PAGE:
He was then taken to the OR for a diagnostic transesophageal echocardiogram which demonstrated a hypoplastic distal aortic arch and inferior wall hypokinesis.
Chest CT angiogram and MRI showed no evidence of
aortic dissection but found a 4.7 cm interruption of the
aortic arch proximal to the expected origin of the left
subclavian artery with enlarged intercostal artery collaterals. The patient was also found to have right coronary
artery occlusion on repeat cardiac catheterization through
the radial artery. He was scheduled for elective aortic
repair after recovery from his MI. The case illustrates an
extremely rare presentation of isolated IAA in adulthood
with an ST elevation MI.
Common Drug Causes Rare Life-Threatening Side
Omar Darwish, MD; Jasminka Criley, MD
St. Mary Medical Center
Hydrochlorthiazide (HCTZ), an inexpensive and effective
drug, is one of the most common antihypertensive medications prescribed in the United States. Well-known side
effects of the drug include electrolyte imbalances, hypotension, hyerglycemia, and various gastrointestinal
complaints. However, a select few have had a rare lifethreatening side effect—non-cardiogenic pulmonary
edema with shock.
A 46-year-old woman with hypertension developed
dyspnea, lightheadedness and vomiting 20 minutes after
taking one tablet of 25 mg HCTZ. She felt lightheadedness with her first HCTZ ingestion a few months earlier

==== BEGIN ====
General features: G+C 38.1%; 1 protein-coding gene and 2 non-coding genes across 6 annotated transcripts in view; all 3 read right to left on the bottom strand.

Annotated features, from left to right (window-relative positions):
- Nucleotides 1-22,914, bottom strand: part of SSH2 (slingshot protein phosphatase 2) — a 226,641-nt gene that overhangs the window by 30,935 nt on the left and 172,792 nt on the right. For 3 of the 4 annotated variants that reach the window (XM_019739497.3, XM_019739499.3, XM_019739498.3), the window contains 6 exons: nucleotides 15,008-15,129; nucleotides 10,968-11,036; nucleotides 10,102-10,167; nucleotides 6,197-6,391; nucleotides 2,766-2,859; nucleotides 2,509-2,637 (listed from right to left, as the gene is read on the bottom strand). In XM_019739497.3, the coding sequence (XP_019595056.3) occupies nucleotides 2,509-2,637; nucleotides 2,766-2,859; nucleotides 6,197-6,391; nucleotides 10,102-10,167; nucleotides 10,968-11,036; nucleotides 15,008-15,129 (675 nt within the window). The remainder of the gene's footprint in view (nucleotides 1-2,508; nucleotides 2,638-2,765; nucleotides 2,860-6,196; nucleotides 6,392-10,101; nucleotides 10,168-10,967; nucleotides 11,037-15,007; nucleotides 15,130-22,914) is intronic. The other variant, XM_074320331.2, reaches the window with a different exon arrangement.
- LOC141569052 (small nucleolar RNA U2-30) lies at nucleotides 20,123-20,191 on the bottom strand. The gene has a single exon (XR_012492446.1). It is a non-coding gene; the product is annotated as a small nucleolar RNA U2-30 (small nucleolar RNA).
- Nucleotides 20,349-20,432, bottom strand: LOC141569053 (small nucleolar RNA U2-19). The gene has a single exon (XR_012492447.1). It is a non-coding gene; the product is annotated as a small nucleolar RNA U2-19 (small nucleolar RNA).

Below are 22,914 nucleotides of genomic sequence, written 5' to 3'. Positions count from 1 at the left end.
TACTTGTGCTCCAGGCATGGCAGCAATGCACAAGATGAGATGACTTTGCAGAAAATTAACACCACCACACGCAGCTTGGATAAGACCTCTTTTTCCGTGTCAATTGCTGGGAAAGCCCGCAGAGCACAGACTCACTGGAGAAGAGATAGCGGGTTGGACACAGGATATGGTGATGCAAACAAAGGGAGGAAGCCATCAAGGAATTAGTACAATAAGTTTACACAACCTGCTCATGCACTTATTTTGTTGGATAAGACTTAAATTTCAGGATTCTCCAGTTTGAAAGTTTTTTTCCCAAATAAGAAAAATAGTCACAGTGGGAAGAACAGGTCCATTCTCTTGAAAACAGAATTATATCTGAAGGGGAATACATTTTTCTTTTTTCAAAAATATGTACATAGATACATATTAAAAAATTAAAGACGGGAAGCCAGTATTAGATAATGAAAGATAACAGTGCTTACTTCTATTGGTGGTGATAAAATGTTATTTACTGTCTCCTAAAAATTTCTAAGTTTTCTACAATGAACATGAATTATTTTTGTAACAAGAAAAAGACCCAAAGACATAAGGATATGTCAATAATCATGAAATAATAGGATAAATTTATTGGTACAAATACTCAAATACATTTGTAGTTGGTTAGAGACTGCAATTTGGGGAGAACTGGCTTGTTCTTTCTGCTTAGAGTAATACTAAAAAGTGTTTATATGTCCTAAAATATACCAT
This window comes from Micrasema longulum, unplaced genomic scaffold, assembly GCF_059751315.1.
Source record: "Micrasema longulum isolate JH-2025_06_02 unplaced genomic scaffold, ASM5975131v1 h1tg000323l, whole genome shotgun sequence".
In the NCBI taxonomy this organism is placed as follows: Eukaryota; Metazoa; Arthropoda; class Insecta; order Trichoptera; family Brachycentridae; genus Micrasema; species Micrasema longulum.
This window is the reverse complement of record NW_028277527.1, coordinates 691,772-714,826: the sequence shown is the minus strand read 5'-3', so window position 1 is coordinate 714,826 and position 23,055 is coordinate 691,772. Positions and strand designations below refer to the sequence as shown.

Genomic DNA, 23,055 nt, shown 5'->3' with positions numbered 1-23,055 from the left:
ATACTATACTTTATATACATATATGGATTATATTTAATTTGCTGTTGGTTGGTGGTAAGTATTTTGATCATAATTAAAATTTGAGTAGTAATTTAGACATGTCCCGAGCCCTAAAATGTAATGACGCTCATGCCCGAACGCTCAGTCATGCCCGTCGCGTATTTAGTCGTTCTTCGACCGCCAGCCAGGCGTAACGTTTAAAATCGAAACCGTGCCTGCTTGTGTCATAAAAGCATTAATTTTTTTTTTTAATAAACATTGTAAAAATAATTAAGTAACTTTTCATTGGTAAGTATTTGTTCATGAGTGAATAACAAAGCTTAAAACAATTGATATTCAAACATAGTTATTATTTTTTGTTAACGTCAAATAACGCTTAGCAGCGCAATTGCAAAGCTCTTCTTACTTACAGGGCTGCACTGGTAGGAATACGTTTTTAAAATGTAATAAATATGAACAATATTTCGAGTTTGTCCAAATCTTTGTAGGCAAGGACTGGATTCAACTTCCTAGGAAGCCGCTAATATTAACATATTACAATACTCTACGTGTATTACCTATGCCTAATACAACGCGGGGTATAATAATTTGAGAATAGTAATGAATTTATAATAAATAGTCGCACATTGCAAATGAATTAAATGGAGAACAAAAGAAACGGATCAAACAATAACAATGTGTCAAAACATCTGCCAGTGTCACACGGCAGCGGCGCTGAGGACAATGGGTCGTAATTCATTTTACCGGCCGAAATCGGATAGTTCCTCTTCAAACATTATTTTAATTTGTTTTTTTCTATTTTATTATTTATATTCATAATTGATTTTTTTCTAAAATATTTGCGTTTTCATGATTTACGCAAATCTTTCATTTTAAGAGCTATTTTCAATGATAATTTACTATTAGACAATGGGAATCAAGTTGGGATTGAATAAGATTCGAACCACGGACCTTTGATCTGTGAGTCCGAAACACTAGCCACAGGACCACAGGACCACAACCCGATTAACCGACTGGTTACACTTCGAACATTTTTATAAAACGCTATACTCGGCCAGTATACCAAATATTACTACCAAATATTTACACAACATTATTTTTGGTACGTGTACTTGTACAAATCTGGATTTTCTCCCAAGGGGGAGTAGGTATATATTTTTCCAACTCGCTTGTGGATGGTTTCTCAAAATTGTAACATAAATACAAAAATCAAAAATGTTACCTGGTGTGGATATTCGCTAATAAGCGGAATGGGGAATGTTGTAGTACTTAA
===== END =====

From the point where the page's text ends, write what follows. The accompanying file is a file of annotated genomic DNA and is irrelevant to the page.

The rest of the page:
and had not taken it since then until the day of admission.
She was otherwise a healthy stay-at-home mother. Home
medications included HCTZ 25 mg and Atenolol 50 mg.
Physical examination revealed a lethargic woman with
O2 sat 80% on room air, temperature 98° F, pulse 98,
respiratory rate 24, and a blood pressure 115/88. The
neck veins were flat. Auscultation of the chest revealed
bilateral rhonchi. Heart sounds were normal without gallop. Laboratory data were significant for WBC 5,100/uL,
lactate level 3.5 and BNP 12. Arterial blood gas demonstrated a PaO2 56 mmHg, PaCO2 63 mmHg, and a pH of
7.16 on a non-rebreather mask. The electrocardiogram
showed normal sinus rhythm with right axis deviation.
Chest X-ray showed bilateral diffuse alveolar infiltrates.
Transthoracic echocardiogram revealed normal ejection
fraction, no right-sided heart strain, normal valves and
chamber sizes. Spiral chest CT showed no pulmonary
embolism but diffuse alveolar consolidations. The patient
was intubated and mechanically ventilated. She then became febrile to 104.1º F and blood pressure dropped to
60/48 requiring 5 L of fluids and 20 micrograms/min of
levophed. After thirty-five hours on the ventilator, the
patient continued to require high positive end-expiratory
pressures and pressors. Bronchoscopy was done and the
brochoalveolar lavage revealed 12 percent lymphocytes,
18 percent macrophage, 70 percent granulocytes and no